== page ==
Arrhenius's time predated quantum mechanics so the average energy 'E' of the reaction had to be high enough to exceed the barrier height VS for reaction to occur, dictating that the rates of many chemical reactions increase with increasing temperature (though not all, see below). In a quantum world, we also have to take account of tunneling through the barrier, as outlined earlier in the case of nuclear α decay. This is depicted by the red arrow in Fig. 2. The total energy of the system is the sum of kinetic and potential energies, E = Ekin + VS, a conserved quantity. Thus, classically, for reaction flux approaching from the left, when E = VS at the point s1 in this figure, Ekin → 0 at the "classical turning point'', and this flux would be reflected back without reaction. However, because of quantum tunneling, introduced above, this incident flux can pass through the barrier, emerging on the product side at s2 with the same E, though with reduced amplitude. It can be appreciated then that quantum tunneling will invariably give rise to a reduced activation energy compared to the magnitude of VS; it will also be manifest primarily at the lowest temperatures, where classical over-barrier reaction rate flux makes its smallest contribution to measured rate constants.
Every student of chemistry will have made an "Arrhenius plot'' of ln k(T) vs. 1/T at one time or another, expecting to see a straight-line dependence. However this is true only if Ea is T-independent, which is generally not the case except over a limited T range, as may be seen in the comparisons between experiment and rigorous quantum theory for the reaction rates of Mu and Heµ with H2 in the Arrhenius plot of Fig. 3. The colored points are the data, the colored lines the theory. The "thermal'' reaction rates (no state selection) for Mu +H2 (green) and Heµ + H2 (red) are contrasted with that for Mu + H2(v=1), where H2 has been state-selected in its first vibrational v=1 state (blue), the only result of its kind to date in Mu reactivity. These plots illustrate the features described above, as explained further below.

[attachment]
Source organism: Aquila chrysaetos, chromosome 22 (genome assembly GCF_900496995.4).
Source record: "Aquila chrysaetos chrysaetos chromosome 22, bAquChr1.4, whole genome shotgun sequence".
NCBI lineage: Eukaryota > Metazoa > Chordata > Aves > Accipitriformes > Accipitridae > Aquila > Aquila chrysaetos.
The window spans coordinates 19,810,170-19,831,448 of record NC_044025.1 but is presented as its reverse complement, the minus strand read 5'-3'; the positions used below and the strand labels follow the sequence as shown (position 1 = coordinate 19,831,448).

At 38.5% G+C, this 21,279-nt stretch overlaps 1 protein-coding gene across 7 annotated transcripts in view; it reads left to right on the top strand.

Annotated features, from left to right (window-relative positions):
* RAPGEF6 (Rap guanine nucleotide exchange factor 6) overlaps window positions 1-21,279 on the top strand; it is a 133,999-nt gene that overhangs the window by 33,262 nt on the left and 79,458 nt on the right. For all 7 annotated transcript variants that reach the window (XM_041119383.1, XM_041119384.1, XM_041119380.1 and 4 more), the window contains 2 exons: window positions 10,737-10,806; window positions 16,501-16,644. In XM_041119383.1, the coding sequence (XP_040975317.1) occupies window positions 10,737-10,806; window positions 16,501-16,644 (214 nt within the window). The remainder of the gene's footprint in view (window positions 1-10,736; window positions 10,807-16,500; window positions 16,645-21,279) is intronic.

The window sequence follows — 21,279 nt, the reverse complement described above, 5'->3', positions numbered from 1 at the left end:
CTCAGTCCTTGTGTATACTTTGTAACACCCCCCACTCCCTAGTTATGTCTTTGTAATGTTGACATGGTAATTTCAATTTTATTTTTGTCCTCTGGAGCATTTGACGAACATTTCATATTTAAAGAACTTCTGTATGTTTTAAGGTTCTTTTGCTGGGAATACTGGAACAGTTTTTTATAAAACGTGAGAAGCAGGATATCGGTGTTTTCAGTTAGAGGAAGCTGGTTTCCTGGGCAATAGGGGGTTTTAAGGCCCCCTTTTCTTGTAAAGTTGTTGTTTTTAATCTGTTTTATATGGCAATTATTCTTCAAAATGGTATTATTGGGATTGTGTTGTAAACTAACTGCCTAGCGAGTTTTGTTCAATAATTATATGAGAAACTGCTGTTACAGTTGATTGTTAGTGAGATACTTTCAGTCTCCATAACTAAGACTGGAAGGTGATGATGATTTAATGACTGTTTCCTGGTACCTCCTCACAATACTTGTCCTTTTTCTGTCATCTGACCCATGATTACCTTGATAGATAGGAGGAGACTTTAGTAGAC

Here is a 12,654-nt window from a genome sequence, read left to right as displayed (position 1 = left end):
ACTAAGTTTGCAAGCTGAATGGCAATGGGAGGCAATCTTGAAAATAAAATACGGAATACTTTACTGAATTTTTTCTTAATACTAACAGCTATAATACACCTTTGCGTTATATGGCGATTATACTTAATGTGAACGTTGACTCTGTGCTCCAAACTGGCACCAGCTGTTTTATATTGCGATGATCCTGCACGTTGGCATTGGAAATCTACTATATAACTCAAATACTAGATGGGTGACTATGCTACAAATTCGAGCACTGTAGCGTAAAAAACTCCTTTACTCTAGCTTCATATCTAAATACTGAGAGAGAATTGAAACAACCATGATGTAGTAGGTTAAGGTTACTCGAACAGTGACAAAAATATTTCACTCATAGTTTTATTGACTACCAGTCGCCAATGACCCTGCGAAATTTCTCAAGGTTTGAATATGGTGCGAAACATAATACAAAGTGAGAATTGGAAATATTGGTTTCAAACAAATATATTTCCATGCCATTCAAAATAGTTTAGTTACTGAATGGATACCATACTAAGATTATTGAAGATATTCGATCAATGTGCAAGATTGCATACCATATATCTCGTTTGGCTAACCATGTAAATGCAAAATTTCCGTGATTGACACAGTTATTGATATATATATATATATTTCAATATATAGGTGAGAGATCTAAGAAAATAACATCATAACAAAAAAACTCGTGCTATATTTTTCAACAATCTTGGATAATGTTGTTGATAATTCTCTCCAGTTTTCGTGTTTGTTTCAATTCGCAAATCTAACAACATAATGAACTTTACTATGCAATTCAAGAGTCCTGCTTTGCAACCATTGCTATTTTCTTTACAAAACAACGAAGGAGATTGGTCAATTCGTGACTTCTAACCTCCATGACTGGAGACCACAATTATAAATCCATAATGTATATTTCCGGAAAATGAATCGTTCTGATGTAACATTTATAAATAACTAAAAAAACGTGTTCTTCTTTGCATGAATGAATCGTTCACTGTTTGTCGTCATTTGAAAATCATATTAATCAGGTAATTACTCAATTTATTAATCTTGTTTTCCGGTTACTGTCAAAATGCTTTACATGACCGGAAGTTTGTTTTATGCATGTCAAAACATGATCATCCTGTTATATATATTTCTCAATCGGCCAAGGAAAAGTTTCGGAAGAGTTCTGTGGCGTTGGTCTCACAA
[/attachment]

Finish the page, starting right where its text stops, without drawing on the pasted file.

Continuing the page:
First consider the thermal Mu +H2 reaction (green points and theory line). This exhibits classic Arrhenius behaviour- a straight line dependence, giving a measured activation energy Ea = 0.58 eV (13.4 kcal/mol). The barrier to this reaction, being highly endoergic, is not only high, due to large contributions from ZPE shifts at the TS (see Fig. 2), but also wide, so that the probability of tunneling is very low in the T-range (~ 500 - 850 K), even for the light Mu atom. Contrast this result with that for the v=1 reaction (upper blue point and theory line). Note the curvature in this Arrhnenius plot, which is largely due to quantum tunneling, as outlined earlier, manifest at low temperatures and already evident at the 300 K point shown. Moreover, the excitation energy of H2(v=1) lies at 0.52 eV, so, simplistically, we could expect an activation energy in the region of the 300 K point of ~ 0.06 eV, also in accord with a major contribution from tunneling to this reaction, and entirely consistent with the slope of the theoretical line here. Experiments to measure the temperature dependence of this reaction rate are planned for the Spring of 2016.